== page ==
Fishing Can Reduce Size Variation in Fish

​Fishing can cause heritable changes in average fish size, as minimum size regulations direct fishing towards large individuals. For example, pikeperch in the Finnish Archipelago Sea have shrunk and reach their sexual maturity earlier as a result of intensive and size-selective fishing.

– In addition to shrinking the average body size, fishing can also reduce growth and size variation among individuals in a fish stock. It is very important to preserve this kind of natural diversity as it helps the fish to adapt to the constantly changing environment, states Postdoctoral Researcher Silva Uusi-Heikkilä from the Department of Biology.

When food is scarcely available, individuals that grow slowly will survive while fast growing fish will starve. Therefore, populations that consist of individuals growing at different rates will be better off as at least some of them will survive in fluctuating environments.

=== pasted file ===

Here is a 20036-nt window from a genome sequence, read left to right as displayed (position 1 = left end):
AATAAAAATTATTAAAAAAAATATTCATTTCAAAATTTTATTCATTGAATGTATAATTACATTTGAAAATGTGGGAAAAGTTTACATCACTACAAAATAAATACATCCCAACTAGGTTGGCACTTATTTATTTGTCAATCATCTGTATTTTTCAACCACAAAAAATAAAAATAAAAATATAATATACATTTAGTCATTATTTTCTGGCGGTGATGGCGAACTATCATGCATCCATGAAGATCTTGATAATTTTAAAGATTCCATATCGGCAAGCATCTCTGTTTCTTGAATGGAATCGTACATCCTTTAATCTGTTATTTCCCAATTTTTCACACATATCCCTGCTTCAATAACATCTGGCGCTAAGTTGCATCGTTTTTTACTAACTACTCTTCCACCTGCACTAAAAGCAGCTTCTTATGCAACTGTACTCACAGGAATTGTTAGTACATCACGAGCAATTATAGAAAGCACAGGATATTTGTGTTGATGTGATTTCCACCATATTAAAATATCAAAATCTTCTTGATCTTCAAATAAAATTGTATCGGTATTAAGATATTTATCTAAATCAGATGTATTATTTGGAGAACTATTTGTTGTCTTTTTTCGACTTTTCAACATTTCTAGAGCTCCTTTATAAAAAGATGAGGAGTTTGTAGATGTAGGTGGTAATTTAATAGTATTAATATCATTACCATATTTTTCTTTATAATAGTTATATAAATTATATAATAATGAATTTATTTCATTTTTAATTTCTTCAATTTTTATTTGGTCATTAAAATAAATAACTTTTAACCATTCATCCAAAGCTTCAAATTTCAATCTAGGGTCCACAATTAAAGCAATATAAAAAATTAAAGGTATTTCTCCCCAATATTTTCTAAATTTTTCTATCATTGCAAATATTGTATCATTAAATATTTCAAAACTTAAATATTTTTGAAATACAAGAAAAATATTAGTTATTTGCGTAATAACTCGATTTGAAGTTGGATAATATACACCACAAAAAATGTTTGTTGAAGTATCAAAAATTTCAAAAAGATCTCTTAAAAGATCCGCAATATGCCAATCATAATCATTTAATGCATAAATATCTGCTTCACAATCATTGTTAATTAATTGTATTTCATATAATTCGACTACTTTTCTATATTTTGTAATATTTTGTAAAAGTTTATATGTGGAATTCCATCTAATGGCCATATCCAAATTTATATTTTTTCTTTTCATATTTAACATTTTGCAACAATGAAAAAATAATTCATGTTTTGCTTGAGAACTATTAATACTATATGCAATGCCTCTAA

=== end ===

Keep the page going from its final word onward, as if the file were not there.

The joint research project of the University of Turku and Åbo Akademi University studied how fishing affects the size and growth variation in fish.

– We have studied the evolutionary effects of fishing experimentally using zebrafish as a model organism, says Uusi-Heikkilä.

The zebrafish were harvested for several generations, after which the fishing was halted for six generations. The researchers found consistent differences in body size variation among differentially harvested zebrafish populations. 

– Removing large fish led to lower size variation compared to a harvesting strategy where the largest fish were protected, says Uusi-Heikkilä.

Decreased size variation caused by fishing can have serious consequences. Fish stocks' recovery from overfishing can be extremely slow or even impossible. In addition, fish populations' ability to adapt to changes in their environment deteriorates as their diversity decreases.

– Also from this point of view, protecting large individuals is very useful, concludes Uusi-Heikkilä.    

>> Biology Letters

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Published date 9/21/2016 12:15 AM ,  Modified date 9/21/2016 12:19 PM

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